14 Sep 2014
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'Funny Thing' Happens at Pierson Playhouse

Great singing and slapstick comedy can be found in this Theatre Palisades production of the 1963 Tony winner for best musical.

'Funny Thing' Happens at Pierson Playhouse 'Funny Thing' Happens at Pierson Playhouse 'Funny Thing' Happens at Pierson Playhouse 'Funny Thing' Happens at Pierson Playhouse 'Funny Thing' Happens at Pierson Playhouse

At the opening night performance of A Funny Thing Happened on the Way to the Forum at the Pierson Playhouse on June 3, the cast and its director clearly understood how to serve up the requisite broad and bawdy comedy required to make this musical succeed.

“Morals tomorrow. Comedy tonight” are the show's closing lines, summing up the essence of this 1963 Tony Award-winner for best musical, co-written by Larry Gelbart (producer of television’s M*A*S*H) with lyrics and music by Stephen Sondheim. Nothing deep here. Just pure high jinks borrowing shtick from vaudeville, burlesque and elements of classic farce.

A fine cast led by Travis Dixon as Pseudolus not only supply quality laughs, but for most of the numbers, rise to the level of Sondheim’s intricate score. 

Based on the ancient Roman comedies of Plautus, the plot centers on a scheming slave’s attempt to win his freedom by helping his master woo a beautiful virgin. Rather than detail the interweaving plots between characters from the houses of Erronius, Senex and Lycus, suffice it to say that the fast-paced escapades build to a frenetic, joked-filled finish. 

The musical is filled with memorable Sondheim songs, most notably “Comedy Tonight,” which opens and closes the show.

Any successful production of Forum depends on a quality performance from Pseudolus, a part originated by the great Zero Mostel on Broadway and played by such talents as Nathan Lane and Whoopi Goldberg. Thankfully, Dixon manages to romp around the stage with boundless energy, never seeming to break a sweat. Couple that with first-rate singing and Dixon succeeds at keeping the antics at a high, amusing level.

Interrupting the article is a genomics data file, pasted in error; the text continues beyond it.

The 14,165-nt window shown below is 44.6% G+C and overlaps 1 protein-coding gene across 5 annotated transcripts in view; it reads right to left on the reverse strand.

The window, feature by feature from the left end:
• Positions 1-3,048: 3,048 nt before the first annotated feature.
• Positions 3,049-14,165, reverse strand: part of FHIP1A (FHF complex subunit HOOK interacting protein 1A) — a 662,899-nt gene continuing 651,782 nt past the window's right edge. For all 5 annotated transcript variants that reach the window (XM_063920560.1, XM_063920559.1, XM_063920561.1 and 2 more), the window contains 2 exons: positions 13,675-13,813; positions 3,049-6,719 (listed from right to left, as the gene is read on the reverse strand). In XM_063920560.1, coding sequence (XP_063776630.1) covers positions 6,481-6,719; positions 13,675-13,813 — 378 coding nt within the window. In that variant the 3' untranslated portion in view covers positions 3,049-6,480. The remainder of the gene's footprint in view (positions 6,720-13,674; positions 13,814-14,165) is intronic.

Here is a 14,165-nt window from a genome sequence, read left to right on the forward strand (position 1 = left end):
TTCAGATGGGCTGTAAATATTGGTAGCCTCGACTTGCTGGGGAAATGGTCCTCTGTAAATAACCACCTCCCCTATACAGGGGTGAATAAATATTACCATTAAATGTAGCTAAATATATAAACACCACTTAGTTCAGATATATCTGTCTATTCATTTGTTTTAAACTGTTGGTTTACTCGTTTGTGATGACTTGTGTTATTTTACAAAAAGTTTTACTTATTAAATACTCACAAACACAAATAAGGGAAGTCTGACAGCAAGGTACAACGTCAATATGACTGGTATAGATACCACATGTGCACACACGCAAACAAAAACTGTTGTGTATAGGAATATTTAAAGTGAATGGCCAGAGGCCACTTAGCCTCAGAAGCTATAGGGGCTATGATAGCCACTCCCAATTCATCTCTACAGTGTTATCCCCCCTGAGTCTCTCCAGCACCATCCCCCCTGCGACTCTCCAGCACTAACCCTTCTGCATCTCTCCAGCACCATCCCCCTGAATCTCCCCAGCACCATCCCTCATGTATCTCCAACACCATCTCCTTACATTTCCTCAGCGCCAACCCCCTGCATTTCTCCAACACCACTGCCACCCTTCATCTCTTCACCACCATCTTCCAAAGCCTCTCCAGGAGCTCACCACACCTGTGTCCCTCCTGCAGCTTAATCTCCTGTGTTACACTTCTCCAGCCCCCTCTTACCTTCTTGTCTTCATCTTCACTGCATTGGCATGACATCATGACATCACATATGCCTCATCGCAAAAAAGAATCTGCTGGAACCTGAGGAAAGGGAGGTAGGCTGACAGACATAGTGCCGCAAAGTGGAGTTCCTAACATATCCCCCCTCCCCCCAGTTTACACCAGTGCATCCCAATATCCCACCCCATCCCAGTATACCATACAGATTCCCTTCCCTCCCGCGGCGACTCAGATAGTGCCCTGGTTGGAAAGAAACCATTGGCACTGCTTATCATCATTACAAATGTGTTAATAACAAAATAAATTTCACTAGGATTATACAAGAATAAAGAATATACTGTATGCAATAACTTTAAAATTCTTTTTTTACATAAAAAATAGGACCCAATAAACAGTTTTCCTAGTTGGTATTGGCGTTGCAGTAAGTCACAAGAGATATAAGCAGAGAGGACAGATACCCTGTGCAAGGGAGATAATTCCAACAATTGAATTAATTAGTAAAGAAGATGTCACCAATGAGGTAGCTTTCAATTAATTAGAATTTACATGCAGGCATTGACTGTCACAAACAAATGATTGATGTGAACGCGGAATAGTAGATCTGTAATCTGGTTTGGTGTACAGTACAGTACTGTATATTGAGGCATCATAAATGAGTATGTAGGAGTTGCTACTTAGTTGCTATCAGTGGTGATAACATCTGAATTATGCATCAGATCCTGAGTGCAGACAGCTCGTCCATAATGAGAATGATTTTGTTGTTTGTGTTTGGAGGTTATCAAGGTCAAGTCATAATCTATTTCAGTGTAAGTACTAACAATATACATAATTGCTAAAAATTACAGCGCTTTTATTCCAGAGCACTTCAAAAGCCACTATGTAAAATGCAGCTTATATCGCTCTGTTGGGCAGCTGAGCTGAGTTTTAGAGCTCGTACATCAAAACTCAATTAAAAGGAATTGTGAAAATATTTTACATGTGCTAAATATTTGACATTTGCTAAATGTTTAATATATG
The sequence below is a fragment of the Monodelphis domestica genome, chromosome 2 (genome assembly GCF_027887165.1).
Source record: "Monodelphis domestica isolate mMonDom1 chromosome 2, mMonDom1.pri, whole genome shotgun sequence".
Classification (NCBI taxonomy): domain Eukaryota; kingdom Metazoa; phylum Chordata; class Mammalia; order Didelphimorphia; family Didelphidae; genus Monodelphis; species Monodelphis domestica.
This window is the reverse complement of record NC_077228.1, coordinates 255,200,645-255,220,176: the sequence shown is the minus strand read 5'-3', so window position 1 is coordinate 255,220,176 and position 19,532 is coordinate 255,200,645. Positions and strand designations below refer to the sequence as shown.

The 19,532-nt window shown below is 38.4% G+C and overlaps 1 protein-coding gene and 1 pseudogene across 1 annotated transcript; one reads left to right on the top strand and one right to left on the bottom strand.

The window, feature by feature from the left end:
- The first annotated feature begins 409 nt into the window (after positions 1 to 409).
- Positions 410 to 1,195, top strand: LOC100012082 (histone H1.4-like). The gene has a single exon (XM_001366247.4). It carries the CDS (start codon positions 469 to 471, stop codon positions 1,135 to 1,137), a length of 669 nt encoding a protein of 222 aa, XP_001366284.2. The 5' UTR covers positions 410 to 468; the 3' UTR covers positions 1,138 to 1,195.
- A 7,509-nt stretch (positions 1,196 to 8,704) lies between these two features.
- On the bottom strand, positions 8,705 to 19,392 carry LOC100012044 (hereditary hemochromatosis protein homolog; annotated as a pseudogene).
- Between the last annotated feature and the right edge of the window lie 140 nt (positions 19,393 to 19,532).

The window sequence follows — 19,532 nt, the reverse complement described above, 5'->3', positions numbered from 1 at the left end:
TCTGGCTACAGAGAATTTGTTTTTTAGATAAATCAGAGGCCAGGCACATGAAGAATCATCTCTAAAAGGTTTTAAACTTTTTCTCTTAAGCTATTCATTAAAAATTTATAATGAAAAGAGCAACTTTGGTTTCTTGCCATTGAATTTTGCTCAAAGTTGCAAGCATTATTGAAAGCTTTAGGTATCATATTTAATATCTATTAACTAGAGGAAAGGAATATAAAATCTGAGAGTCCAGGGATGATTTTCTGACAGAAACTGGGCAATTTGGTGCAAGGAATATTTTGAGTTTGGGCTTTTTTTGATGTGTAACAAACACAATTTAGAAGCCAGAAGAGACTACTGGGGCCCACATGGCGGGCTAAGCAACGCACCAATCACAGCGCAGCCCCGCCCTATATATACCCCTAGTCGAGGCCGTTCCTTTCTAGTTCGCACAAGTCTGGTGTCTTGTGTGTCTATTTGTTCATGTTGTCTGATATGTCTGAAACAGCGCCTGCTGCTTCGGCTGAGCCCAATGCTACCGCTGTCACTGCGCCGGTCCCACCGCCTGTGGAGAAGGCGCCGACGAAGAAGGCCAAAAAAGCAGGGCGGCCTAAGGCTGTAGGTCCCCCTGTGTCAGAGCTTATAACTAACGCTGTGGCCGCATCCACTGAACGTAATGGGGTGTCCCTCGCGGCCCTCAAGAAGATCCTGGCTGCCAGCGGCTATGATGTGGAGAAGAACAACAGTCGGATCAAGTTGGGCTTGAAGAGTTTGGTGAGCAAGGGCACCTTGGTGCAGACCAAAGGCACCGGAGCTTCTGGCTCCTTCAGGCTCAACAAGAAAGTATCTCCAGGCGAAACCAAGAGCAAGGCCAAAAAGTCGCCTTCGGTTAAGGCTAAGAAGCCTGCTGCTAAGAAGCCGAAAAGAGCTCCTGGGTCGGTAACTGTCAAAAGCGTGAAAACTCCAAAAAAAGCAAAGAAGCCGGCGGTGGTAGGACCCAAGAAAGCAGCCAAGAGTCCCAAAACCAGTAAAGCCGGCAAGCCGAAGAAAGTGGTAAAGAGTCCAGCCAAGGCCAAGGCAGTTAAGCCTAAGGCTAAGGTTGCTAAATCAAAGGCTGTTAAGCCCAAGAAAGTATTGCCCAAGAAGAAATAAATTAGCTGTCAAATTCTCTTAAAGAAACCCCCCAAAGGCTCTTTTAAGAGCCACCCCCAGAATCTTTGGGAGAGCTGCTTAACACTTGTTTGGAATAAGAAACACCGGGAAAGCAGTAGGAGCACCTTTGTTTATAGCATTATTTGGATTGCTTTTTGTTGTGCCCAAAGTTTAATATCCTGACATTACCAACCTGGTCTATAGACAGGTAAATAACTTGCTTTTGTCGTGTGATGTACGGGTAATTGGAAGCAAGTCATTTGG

The book by Burt Shevelove and Gelbart is filled with old-style slapstick humor, sexual innuendos, satire, puns and fearless buffoonery, which can make or a break a production of Forum. Credit director Scott Martin for knowing his material and staging quality zaniness, plus an ensemble cast that creatively works the funny. 

Bradley Kesden scores a winning, self-assured turn as Senex, the henpecked husband trying to score with a young maiden. Kesden knows how to land a great line (“Never fall in love during a total eclipse”) and improvises with amusing ease.

Kristin Towers-Rowles, as the dim-witted Philia, possesses that rare combination of accomplished vocalist and deft comedian. Her singing and timing stand out, whether she's trying to shake off a fake bird perched on her hand, belting out operatic arias or simply struggling to count to three. She most likely inherited some of those skills from her grandmother, stage and screen actress Kathryn Grayson (of Show Boat fame).

Other performances worth noting include local Palisadian Gail Wirth, who smartly uses her vocal dexterity to great comic effect as the obnoxious wife of Senex; and Luis Ordaz, playing it to the hilt as the egocentric Miles Glorious (“I am a legend in my own time”).

Despite some garbled lines, the miscasting of a few minor roles (namely the older-looking courtesans), and, at times, uninspired choreography, the brisk pacing, quality sets, costumes and production values make this Forum rise above standard community theater fare.

There’s good reason Gelbart calls this one of his favorite works. Its blend of bygone comedic styles proves refreshing in a culture determined to push the envelope of grotesque, shock-inducing raunchiness. However, parents bringing young children should be aware of suggestive humor.

A Funny Thing Happened on the Way to the Forum plays Fridays and Saturdays at 8 p.m., Sundays at 2 p.m., until July 10 at the Pierson Playhouse, 941 Temesecal Canyon Road.

For reservations and information call 310-454-1970 or visit the theater  website.

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